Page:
While many opposed the war as it was being fought, the prevailing views on each side were that it should be fought to a fitting conclusion. Only when the Confederate armies were either defeated or surrounded, did General Robert E. Lee sue for surrender. Did those who fought for the Union and the Confederacy die in vain? The prevailing sentiment on each side was that every soldier who died did so in support of an important cause in which he believed.
To justify the deaths of the Civil War, we have to conclude two things. First, the outcome with the union remaining intact was a worthwhile resolution. Second, as a nation, we had learned lessons that would prevent us from repeating the mistakes that lead to and perpetuated the war. With varying degrees of certainty, most people would probably agree with these conclusions.
The current question is whether U.S. soldiers in combat in Afghanistan and Iraq are dying in vain. It is helpful to look at the two questions we posed regarding the American Civil War and adapt them to Afghanistan.
First, is the outcome of war likely to be what the United States wants? This is difficult to answer, because of the lack of clarity of the American mission. However, few people assert that even if American soldiers remain until 2014, the Taliban will not be a political force in Afghanistan and that pockets of al Qaeda will not remain.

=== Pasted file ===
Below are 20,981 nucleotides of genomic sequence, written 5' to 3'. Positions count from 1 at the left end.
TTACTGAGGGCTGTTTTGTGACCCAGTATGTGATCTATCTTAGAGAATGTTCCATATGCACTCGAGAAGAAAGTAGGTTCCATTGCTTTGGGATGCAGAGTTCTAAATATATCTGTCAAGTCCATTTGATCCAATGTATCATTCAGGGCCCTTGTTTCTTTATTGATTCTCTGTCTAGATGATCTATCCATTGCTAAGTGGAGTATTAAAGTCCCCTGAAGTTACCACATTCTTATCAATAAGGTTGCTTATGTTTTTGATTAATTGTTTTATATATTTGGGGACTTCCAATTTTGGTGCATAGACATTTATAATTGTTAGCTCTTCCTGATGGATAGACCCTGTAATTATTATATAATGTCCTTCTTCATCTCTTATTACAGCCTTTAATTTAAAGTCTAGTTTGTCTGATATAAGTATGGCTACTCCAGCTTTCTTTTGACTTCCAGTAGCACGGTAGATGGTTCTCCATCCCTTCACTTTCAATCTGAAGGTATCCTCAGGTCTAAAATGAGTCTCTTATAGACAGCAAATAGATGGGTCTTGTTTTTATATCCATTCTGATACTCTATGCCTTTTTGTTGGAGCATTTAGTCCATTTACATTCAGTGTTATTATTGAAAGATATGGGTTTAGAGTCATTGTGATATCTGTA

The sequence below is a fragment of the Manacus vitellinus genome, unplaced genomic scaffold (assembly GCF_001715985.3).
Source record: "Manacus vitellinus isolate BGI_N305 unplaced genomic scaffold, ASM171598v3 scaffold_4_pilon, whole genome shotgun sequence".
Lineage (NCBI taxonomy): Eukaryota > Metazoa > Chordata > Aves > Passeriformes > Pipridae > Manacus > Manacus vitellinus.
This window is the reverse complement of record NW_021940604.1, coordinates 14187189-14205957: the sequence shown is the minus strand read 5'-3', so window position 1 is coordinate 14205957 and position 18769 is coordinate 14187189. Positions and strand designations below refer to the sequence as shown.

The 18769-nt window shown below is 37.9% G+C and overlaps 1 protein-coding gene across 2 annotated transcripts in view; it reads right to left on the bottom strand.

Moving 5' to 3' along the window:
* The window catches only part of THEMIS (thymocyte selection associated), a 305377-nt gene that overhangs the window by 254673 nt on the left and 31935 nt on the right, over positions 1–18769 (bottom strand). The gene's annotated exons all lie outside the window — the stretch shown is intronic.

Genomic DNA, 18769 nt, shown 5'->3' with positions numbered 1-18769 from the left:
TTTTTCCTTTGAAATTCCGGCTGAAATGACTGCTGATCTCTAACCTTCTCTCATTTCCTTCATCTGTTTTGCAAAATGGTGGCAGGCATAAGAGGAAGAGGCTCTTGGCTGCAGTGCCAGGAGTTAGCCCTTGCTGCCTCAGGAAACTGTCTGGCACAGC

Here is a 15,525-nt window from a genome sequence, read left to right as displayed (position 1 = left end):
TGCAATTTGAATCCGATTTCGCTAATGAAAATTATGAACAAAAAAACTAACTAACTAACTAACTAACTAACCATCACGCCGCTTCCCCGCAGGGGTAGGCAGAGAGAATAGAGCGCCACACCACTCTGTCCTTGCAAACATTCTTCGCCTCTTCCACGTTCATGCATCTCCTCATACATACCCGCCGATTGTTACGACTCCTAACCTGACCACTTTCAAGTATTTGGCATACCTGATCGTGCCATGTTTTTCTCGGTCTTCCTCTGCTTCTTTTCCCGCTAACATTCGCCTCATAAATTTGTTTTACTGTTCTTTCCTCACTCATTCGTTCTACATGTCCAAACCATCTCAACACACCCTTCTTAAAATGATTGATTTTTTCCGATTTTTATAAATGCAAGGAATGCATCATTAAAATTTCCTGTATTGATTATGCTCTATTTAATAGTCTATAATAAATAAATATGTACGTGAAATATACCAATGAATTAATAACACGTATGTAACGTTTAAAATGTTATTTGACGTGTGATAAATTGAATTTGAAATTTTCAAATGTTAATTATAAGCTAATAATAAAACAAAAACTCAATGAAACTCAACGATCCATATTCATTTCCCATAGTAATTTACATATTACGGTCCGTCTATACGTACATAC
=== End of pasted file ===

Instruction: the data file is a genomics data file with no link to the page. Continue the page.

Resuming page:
Second, will we have learned to not repeat the mistakes that plunged us into a prolonged war in Afghanistan? The answer to that lies in the future history of our country.
What we do know is that in Vietnam more than 58,000 American men and women died, presumably to keep territory from falling into the hands of the Communists. Two years after the last American soldier left, all of Vietnam was under Communist rule. So the mission of preventing the spread of Communism into South Vietnam did not succeed.
The second question would be did we learn lessons that would protect us from repeating our mistakes? Regrettably, it seems that American involvement in Iraq and Afghanistan would provide evidence that we did not learn that lesson. We appear to be fighting for causes that we cannot win. The problem is, as Lyndon Johnson and Richard Nixon experienced in Vietnam, no American president wants to be the first to preside over a war that the United States loses.